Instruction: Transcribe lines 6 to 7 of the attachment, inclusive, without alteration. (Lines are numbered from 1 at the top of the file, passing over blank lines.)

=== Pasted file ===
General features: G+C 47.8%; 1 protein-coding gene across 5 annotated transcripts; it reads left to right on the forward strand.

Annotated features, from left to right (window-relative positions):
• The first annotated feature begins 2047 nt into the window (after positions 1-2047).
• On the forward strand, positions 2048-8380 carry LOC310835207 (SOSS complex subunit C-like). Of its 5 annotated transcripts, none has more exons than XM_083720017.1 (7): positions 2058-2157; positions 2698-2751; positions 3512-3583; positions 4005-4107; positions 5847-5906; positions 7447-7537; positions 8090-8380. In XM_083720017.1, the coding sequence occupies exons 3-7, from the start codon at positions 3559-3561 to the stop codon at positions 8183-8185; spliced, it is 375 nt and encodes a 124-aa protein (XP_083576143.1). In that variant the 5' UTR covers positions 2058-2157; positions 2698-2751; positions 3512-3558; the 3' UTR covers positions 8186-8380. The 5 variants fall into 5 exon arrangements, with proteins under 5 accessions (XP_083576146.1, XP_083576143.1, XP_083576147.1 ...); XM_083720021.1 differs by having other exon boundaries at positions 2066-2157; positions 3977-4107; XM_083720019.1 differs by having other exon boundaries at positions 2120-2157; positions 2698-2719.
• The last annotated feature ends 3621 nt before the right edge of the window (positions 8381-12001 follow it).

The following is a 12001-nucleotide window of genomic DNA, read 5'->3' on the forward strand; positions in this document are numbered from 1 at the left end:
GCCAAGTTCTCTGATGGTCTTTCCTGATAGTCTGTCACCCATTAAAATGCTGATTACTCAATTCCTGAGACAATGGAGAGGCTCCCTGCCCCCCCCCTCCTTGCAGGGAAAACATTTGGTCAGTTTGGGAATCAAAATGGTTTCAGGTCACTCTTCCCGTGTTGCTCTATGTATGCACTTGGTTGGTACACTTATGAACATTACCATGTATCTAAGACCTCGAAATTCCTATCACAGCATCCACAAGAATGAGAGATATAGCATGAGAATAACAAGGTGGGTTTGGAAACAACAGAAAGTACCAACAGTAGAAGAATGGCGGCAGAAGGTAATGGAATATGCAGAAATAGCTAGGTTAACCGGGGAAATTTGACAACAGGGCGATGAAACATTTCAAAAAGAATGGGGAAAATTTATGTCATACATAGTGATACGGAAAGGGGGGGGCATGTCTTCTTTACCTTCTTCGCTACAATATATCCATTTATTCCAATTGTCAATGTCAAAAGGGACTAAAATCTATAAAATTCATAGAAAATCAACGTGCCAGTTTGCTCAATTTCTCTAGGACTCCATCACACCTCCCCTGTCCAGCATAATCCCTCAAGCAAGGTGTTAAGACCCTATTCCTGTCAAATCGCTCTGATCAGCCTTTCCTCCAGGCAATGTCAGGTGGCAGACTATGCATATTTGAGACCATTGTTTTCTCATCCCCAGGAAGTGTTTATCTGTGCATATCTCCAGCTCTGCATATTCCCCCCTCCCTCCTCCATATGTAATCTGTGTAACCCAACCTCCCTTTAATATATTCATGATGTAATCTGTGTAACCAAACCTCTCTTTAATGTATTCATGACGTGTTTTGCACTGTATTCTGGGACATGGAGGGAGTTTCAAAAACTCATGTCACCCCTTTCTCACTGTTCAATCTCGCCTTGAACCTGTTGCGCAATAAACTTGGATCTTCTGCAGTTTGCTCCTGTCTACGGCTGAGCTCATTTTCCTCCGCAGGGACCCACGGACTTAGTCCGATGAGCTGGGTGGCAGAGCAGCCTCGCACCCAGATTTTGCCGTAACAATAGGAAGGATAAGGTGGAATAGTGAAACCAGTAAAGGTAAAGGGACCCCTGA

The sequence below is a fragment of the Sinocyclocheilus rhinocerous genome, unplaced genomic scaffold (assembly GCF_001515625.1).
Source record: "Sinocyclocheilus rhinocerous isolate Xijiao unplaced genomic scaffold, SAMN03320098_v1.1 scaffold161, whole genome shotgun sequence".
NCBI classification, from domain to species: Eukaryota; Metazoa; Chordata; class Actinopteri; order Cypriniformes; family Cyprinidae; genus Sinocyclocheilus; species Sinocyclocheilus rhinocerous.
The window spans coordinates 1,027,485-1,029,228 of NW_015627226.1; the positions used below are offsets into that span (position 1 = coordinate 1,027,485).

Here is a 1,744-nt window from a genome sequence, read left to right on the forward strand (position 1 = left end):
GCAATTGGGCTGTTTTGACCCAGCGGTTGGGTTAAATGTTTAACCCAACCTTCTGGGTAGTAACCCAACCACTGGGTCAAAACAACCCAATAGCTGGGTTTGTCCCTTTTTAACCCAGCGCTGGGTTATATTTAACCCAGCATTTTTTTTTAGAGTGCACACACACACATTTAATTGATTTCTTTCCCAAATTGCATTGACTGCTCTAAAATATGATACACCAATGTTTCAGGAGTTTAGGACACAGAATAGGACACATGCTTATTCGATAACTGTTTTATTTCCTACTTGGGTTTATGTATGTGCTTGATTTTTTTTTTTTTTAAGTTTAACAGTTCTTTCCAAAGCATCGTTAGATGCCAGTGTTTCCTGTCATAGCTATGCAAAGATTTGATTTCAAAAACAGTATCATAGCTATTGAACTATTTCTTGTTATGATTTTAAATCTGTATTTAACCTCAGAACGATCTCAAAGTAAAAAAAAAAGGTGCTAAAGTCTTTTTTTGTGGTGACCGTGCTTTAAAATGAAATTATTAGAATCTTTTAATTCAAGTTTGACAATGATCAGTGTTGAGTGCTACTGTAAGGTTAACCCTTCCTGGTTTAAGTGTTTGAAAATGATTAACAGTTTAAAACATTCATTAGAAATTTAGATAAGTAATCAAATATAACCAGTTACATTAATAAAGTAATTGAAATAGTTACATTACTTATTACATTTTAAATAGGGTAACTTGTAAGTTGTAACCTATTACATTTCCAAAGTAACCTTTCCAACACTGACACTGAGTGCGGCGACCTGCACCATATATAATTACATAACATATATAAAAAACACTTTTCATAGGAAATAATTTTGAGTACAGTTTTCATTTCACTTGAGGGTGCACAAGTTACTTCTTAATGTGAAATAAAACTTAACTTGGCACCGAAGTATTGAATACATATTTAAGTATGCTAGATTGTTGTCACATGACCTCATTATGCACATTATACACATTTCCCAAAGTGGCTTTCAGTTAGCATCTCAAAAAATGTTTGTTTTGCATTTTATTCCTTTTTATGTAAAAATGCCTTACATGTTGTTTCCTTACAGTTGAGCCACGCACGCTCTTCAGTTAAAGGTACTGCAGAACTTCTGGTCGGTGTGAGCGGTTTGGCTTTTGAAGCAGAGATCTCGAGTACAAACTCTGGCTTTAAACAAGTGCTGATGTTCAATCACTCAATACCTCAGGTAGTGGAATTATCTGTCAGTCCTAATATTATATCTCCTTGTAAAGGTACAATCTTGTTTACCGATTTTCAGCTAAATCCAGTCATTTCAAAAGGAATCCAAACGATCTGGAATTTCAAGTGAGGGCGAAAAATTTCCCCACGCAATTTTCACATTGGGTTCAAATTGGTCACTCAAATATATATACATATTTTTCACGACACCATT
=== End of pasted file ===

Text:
The following is a 12001-nucleotide window of genomic DNA, read 5'->3' on the forward strand; positions in this document are numbered from 1 at the left end:
GCCAAGTTCTCTGATGGTCTTTCCTGATAGTCTGTCACCCATTAAAATGCTGATTACTCAATTCCTGAGACAATGGAGAGGCTCCCTGCCCCCCCCCTCCTTGCAGGGAAAACATTTGGTCAGTTTGGGAATCAAAATGGTTTCAGGTCACTCTTCCCGTGTTGCTCTATGTATGCACTTGGTTGGTACACTTATGAACATTACCATGTATCTAAGACCTCGAAATTCCTATCACAGCATCCACAAGAATGAGAGATATAGCATGAGAATAACAAGGTGGGTTTGGAAACAACAGAAAGTACCAACAGTAGAAGAATGGCGGCAGAAGGTAATGGAATATGCAGAAATAGCTAGGTTAACCGGGGAAATTTGACAACAGGGCGATGAAACATTTCAAAAAGAATGGGGAAAATTTATGTCATACATAGTGATACGGAAAGGGGGGGGCATGTCTTCTTTACCTTCTTCGCTACAATATATCCATTTATTCCAATTGTCAATGTCAAAAGGGACTAAAATCTATAAAATTCATAGAAAATCAACGTGCCAGTTTGCTCAATTTCTCTAGGACTCCATCACACCTCCCCTGTCCAGCATAATCCCTCAAGCAAGGTGTTAAGACCCTATTCCTGTCAAATCGCTCTGATCAGCCTTTCCTCCAGGCAATGTCAGGTGGCAGACTATGCATATTTGAGACCATTGTTTTCTCATCCCCAGGAAGTGTTTATCTGTGCATATCTCCAGCTCTGCATATTCCCCCCTCCCTCCTCCATATGTAATCTGTGTAACCCAACCTCCCTTTAATATATTCATGATGTAATCTGTGTAACCAAACCTCTCTTTAATGTATTCATGACGTGTTTTGCACTGTATTCTGGGACATGGAGGGAGTTTCAAAAACTCATGTCACCCCTTTCTCACTGTTCAATCTCGCCTTGAACCTGTTGCGCAATAAACTTGGATCTTCTGCAGTTTGCTCCTGTCTACGGCTGAGCTCATTTTCCTCCGCAGGGACCCACGGACTTAGTCCGATGAGCTGGGTGGCAGAGCAGCCTCGCACCCAGATTTTGCCGTAACAATAGGAAGGATAAGGTGGAATAGTGAAACCAGTAAAGGTAAAGGGACCCCTGA